It’s not unusual for a small destination community to have several hundred short term rental homes. 
Vacation rental homes are often high-value homes that pay significant local property taxes.  In one community that I work in fully 40% of the homes are short term rentals.  What would happen to such a community if all of those homes were empty?  Property values and tax revenues would plummet.

VR guest pay significant lodging taxes in most communities.  A single frequently rented VR can easily generate $5 to 10,000 per year in taxes for a small rural community.  Some of them generate twice that amount or more. 

On top of that many VR owners pay permit, licensing and inspection fees that further contribute to the support of the local community.

If you do the math you’ll see that even with 100 VRs in a small community the tax contribution is substantial.  But taxes and fees are not the only contribution of VRs. 

Vacation rental home owners and their guests support a wide variety of businesses.  Owners patronize property management firms, cleaning and laundry services, construction and handyman services, local banks, hardware stores and a variety of other types of businesses. 

VR guests patronize local restaurants, gas stations, grocery stores, tourist attractions, marina’s and many other types of businesses too.  The revenues provided to these businesses support local employment, and if there is a sales tax, even more taxes are paid into the community.  Everyone benefits.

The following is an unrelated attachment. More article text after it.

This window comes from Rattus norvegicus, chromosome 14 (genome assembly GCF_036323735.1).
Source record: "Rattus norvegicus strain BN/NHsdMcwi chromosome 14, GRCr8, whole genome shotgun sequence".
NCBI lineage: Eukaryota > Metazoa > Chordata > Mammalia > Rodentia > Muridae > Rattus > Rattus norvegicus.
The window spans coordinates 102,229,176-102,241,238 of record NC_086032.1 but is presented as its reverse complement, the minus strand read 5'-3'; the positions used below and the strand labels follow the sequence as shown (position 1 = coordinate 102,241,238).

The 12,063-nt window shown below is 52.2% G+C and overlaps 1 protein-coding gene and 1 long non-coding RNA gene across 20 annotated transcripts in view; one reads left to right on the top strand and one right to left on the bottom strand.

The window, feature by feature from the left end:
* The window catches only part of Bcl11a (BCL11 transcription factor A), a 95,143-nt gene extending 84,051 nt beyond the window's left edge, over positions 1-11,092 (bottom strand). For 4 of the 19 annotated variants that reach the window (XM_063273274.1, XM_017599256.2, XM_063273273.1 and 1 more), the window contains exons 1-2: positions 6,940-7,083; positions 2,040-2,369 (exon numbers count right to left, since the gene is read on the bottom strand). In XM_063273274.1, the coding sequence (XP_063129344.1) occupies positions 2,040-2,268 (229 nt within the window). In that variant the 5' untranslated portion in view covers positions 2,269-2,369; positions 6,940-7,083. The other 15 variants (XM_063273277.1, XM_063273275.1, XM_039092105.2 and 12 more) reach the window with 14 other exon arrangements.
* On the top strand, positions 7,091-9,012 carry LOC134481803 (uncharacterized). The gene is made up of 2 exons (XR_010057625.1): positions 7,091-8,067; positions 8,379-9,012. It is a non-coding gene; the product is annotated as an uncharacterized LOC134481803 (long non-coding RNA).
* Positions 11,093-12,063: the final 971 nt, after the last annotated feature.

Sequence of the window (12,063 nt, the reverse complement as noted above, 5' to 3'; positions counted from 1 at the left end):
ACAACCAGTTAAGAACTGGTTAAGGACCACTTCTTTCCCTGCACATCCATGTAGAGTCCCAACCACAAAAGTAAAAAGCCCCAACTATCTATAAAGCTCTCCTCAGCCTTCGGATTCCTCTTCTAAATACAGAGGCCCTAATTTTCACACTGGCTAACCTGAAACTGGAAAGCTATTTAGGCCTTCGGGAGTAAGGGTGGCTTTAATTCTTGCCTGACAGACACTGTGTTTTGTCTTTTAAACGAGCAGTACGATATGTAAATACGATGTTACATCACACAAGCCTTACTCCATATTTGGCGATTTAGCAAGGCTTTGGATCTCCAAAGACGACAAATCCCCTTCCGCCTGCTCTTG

Short term rental owners contribute in other ways too:
  • ·         They bring investment dollars into communities that would not otherwise attract such monies.
  • ·         They rescue homes that might otherwise deteriorate.
  • ·         They provide low-cost seed money that supports the development of tourism in communities that otherwise might not be able to attract investment dollars on a larger scale.
  • ·         They provide an alternative means of employing people in communities where older industries are in decline and unemployment is rising.
  • ·         They offer a lower impact form of tourism for communities that want to protect fragile ecosystems and avoid the negative impacts that come when major resorts move into smaller communities.

We Have An Important Role to Fill

Detractors of short term rentals may claim that owners burden their communities with traffic, crime, neighborhood disturbances, and other problems.  They argue for bans and restrictions on vacation rentals.   Some of their concerns are legitimate and VR owners need to work with local residents to address such problems where they exist.   But the conversation about such problems can not be productive if the many benefits that short term rentals provide are not taken into account as well. 

First, as owners, we need to realize how much we bring to the table.  In a pinch, VR owners will often stand on their rights as property owners, and this is an important argument to make.  But we have a much bigger story to tell, and its time that we tell it.

Doug Coates
at Homeaway Summit 2012